To cater to these needs, the new design introduced innovative solutions like a "quiet car"—a dedicated semi-enclosed area that allowed for uninterrupted work on demanding projects. It wasn't just about creating a silent zone; it was also about signaling respect for deep work, visually indicating that when someone was in that space, they needed to work without distractions.



But the surprises didn't stop there. There was a clear need for a town hall space, a central hub for the entire company to come together. The design solution? A large feature stair wide enough to provide stadium seating for company-wide gatherings. Despite some initial doubts, this feature stair has become a central and cherished element of the office. It's a place where people not only meet but also linger after discussions, fostering cross-team learning and camaraderie.



The transformation of Yodle's workspace has had a ripple effect beyond its walls. As word of the innovative and engaging new office spread, the company saw an uptick in both the quantity and quality of job applicants.


Considering how Adobe and Yodle had to jazz up their office spaces, it's pretty much the same deal for everyone. You know, like when you start with "Hey, we need a place where we can throw ideas around," but end up learning a ton about your team and why everyone works the way they do.


Here's the scoop on getting your team involved in shaping a space they will love. First off, you need to play detective with your crew and ask some real-talk questions:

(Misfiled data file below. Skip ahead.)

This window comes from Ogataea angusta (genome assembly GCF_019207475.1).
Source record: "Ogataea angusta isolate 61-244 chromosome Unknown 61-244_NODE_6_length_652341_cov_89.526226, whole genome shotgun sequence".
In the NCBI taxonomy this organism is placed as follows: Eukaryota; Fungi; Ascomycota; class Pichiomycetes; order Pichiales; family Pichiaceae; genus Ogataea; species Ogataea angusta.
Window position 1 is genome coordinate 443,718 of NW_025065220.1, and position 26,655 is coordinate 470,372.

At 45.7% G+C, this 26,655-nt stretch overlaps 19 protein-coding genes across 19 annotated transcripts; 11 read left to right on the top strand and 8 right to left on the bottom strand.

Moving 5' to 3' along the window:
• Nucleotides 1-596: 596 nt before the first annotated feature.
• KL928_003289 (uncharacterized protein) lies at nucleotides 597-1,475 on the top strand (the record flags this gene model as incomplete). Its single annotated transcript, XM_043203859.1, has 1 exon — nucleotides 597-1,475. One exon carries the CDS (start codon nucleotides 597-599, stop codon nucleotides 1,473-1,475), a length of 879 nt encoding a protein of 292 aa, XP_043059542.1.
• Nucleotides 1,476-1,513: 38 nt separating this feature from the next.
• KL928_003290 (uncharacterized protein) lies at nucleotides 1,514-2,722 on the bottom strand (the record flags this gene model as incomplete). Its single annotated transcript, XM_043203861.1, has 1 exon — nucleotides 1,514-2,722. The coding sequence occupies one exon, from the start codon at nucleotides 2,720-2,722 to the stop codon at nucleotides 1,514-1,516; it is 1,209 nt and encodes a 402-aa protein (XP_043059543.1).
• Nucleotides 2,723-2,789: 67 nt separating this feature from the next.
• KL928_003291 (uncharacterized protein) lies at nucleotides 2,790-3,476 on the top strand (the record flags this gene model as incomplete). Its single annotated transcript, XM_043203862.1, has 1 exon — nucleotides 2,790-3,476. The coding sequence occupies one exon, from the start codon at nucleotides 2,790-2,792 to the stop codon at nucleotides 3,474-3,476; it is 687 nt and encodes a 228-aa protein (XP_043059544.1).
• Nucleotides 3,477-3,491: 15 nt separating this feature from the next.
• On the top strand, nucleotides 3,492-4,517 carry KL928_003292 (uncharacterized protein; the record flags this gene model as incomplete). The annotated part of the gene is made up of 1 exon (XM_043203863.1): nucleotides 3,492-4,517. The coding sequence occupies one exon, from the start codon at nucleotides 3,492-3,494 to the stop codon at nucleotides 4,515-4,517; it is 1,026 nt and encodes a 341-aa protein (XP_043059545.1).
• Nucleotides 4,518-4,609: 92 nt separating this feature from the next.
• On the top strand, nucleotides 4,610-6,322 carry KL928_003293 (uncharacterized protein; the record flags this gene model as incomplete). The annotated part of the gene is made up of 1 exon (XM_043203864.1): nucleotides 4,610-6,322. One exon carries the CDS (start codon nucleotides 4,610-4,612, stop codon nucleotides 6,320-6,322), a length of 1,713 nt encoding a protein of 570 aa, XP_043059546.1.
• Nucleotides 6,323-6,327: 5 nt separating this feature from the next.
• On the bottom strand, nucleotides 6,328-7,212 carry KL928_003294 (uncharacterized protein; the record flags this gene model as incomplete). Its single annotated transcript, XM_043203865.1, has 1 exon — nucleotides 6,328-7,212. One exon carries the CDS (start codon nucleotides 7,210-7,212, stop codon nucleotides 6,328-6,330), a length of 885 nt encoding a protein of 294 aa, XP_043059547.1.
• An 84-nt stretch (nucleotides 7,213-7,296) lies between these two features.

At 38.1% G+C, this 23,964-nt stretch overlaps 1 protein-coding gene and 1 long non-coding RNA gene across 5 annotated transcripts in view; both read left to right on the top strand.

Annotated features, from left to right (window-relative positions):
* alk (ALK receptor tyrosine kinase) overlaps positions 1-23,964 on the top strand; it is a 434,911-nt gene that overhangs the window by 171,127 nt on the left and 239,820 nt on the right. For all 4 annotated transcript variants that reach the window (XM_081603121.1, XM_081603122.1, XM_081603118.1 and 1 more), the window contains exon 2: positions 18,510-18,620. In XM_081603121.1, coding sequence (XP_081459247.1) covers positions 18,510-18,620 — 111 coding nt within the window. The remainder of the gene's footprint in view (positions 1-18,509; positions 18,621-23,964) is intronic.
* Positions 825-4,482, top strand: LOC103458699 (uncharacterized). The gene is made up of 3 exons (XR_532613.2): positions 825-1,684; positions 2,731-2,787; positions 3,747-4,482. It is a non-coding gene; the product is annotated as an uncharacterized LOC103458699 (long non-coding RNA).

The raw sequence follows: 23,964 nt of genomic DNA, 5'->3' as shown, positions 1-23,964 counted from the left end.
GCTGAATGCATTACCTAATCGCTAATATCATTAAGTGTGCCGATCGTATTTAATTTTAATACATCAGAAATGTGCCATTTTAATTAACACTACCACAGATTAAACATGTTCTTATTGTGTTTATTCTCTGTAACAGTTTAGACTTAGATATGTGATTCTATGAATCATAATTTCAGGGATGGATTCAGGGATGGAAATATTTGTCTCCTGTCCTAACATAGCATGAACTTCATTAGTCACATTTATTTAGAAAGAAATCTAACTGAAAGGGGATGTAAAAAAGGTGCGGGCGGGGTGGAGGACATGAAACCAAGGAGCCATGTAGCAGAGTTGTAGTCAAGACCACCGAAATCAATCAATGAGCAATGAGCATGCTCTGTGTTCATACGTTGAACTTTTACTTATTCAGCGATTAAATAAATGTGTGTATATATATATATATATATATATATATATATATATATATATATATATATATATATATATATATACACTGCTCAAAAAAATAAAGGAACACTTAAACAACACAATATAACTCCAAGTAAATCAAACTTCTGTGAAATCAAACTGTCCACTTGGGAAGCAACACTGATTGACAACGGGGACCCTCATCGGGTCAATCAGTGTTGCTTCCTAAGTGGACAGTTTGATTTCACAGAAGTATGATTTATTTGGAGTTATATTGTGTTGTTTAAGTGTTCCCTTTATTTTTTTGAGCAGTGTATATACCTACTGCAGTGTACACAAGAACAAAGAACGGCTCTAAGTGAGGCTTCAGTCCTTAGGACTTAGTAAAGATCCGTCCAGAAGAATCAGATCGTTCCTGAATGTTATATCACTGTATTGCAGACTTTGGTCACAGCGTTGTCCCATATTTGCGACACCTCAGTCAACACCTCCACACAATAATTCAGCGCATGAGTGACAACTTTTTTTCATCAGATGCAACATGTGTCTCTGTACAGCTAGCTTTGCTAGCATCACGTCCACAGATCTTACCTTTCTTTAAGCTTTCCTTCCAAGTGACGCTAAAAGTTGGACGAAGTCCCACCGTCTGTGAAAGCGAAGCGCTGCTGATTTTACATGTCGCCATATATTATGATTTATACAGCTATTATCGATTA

• Who's on our team now, and who will be here in five years?
  • Who else is hanging out in our space (like clients, visitors, or local community folks), and
  • what brings them here?
  • What vibe do we want to give off to clients or potential new hires when they walk in?
  • How much do we dig for flexibility and letting people choose their own way to work?
  • Are we cool with everyone working how they like, or is that just for the VIPs?
  • What habits around the office are we looking to switch up?
  • What's already awesome about our workspace that keeps everyone chugging along?
  • If people aren't showing up to the office much, do we really know why?

Creating a space isn't just about dropping cash on some fancy chairs and desks. It's a big-time investment that can totally transform how productive your team is, how happy and engaged they feel, how you snag top talent, and how your brand comes across. There are a ton of ways to design a space, but don't just copy what all those trendy start-ups are doing. Efforts should involve designers, leadership, real estate teams, and regular end-users. Keeping the bigger picture in mind while attending to specifics creates offices where people and business thrive together.



Trust us, it's worth the effort to get it right—you'll see it in the smiles around the office.



References:

Peter Bacevice, PhD is Director of Research with the New York office of HLW International, a global architecture and design firm. Pete is also researcher with the Center for Positive Organizations at the University of Michigan’s Ross School of Business. He works with a range of organizations on projects related to workplace assessment and strategy, workforce flexibility, and engagement.

Follow him on Twitter @Bacevice.



Liz Burow is an Associate Principal with the New York office of HLW International where she directs the firm’s global Strategy & Discovery team. She teaches executive workshops and university courses in visual thinking, end-user engagement and design research. Follow the team on Twitter@HLWStratDisco.



Mat Triebner is a Senior Design Strategist at the New York office of HLW International. He leads a variety of design strategy and change management engagements within the scope of broader architectural and interior design project

1. The Power of First Impressions